RCTs were much easier than Regents. And it seemed that city kids, poorer kids, and Black and Hispanic kids were disproportionately taking RCTs and earning local diplomas. In some cases schools were giving up on the Regents option early, and steering those kids to local diplomas from the beginning. And the State and the new commissioner, Mills, reacted. (I think it was Mills, not his predecessor). They would phase out RCTs for all but a few kids in special education. They would require 5 passing Regents from all students. And they would revamp the exams at the same time.

Now, once upon a time New York State Regents exams were high quality. “The Gold Standard” for state exams an old-timer once told me. But through the 1980s and 1990s this had become less true. And with Mills, the bottom fell out.

There is obviously a difference between a course-terminal exam and a commencement (graduation requirement) exam. This distinction was lost (especially in mathematics, where the State repeatedly told teachers that the new exams were exams, not courses. What should we teach? Whatever’s on the test! Presto, new courses!) The State moved, to the extent they could, from content-based to performance-based exams. It works, kind of sort of, in English and Social Studies. Not so good in Math and Science. The State made sure there were no tests out of 100, so that the public would not have an independent way to assess what was going on. All scores were now scaled, and the scales were relatively soft.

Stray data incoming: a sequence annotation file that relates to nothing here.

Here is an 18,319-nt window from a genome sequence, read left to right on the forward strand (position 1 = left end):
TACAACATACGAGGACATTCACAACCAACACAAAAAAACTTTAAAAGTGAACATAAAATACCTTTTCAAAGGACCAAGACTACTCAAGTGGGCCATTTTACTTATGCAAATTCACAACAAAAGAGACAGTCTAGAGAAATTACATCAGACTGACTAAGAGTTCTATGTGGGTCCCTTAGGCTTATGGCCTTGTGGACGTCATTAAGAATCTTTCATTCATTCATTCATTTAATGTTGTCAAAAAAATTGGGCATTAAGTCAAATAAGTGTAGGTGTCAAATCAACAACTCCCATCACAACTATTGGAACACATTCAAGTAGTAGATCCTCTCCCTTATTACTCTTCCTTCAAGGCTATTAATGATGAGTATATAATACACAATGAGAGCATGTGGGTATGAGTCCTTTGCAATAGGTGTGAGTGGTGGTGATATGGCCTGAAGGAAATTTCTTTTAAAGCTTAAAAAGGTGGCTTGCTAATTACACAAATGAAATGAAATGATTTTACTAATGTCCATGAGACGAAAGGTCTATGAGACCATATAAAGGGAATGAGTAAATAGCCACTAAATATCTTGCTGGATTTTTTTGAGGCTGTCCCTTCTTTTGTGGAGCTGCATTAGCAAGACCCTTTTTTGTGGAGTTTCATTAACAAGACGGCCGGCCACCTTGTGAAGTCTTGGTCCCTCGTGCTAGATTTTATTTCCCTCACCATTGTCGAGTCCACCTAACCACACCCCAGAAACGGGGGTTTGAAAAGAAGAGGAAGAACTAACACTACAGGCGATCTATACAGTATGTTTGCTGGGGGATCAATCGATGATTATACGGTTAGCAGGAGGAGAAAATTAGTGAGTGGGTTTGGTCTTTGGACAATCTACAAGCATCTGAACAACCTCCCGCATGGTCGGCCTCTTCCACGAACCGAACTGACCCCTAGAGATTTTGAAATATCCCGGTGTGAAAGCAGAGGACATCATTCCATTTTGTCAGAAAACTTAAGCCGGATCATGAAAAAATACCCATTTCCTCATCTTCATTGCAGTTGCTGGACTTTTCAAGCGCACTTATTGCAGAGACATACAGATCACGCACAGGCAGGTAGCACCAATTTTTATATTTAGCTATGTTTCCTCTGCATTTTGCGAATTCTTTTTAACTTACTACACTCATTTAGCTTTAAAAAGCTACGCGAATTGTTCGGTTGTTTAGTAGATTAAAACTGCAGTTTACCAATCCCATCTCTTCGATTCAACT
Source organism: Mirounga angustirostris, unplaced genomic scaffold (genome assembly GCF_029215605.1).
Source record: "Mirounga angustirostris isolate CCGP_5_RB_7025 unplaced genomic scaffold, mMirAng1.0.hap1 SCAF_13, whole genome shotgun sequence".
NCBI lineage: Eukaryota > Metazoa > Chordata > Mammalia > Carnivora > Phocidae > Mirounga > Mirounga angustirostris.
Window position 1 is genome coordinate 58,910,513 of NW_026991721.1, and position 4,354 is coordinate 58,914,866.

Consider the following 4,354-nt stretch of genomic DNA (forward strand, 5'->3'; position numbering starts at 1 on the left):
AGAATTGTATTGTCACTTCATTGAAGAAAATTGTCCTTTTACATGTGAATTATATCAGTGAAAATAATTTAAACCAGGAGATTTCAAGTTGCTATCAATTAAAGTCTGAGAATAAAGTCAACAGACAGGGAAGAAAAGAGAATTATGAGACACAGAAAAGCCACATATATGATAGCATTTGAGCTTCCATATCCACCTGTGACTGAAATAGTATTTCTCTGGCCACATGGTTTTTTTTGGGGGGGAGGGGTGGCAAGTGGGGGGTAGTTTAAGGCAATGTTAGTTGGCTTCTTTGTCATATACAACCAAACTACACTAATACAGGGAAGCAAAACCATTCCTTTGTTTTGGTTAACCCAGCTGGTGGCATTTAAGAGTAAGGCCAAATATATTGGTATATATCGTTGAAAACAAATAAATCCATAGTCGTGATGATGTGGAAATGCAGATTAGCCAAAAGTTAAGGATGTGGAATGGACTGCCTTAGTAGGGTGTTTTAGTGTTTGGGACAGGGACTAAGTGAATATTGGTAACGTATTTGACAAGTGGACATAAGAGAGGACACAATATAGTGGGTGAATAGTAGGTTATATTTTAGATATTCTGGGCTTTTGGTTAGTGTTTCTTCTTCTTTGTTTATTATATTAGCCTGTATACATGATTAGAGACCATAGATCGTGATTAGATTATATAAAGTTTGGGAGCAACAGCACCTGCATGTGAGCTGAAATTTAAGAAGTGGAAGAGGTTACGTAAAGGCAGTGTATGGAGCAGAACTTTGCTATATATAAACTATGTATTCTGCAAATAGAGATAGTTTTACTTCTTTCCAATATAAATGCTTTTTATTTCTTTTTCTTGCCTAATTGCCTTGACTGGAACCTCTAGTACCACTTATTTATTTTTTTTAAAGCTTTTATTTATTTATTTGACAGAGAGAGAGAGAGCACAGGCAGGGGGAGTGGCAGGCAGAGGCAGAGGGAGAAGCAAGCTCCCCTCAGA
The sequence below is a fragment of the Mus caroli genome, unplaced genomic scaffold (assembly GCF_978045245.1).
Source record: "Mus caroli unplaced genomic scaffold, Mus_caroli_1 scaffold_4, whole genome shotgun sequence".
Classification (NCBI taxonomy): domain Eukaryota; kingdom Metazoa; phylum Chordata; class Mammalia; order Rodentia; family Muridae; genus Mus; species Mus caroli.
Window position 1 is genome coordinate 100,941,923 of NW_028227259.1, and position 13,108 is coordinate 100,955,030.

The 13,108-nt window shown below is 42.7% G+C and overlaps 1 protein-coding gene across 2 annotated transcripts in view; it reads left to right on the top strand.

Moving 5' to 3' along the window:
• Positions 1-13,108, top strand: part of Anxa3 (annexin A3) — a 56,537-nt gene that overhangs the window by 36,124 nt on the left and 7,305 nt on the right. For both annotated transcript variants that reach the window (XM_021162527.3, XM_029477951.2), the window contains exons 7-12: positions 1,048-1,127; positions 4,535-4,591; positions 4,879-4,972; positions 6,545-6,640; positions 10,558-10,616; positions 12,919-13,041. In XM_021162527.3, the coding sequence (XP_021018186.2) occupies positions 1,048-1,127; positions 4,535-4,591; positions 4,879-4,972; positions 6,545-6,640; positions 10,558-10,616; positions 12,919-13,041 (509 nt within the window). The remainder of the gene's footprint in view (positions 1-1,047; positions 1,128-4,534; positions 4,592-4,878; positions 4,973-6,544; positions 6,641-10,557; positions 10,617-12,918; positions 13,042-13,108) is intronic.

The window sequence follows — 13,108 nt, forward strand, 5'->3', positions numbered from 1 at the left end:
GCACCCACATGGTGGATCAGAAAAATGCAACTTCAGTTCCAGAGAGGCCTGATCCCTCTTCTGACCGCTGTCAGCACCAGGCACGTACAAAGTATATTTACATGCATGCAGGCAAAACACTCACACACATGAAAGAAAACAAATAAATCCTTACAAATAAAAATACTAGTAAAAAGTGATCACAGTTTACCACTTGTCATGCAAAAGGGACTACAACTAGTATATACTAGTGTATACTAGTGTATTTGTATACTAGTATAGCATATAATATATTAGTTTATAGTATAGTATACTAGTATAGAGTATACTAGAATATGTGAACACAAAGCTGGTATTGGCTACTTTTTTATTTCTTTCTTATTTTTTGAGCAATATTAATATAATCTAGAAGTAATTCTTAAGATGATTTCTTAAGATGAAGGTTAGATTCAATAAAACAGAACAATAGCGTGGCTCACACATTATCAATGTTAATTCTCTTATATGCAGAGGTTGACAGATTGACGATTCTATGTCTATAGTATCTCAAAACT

One should ask how New York State made the transition from local diplomas and Regents diplomas to only Regents diplomas without causing a sharp drop in the graduation rate. They allowed 55 as a passing grade for a transistion period, they reworked the exams to include less content knowledge, they screwed with the scales to make them easier to pass. And with all of that, something else happened.

RCTs had been exit exams. Regents had been course exams. New Regents were both, that is to say, neither.

New York State now writes exams, and does not know what they are for. Exit exams? Then where is the decision, the document, the description of the minimum of what a child should know in that subject area upon completion of high school? Does not exist. Course terminal exams? But now half of them are unhinged from courses. And quite clearly the old model: passing Regents in Course X = Mastery of Course X is no longer true.

There are two sharply diverging scales: those for the 5 exams required to graduate, and those for the others, the extras.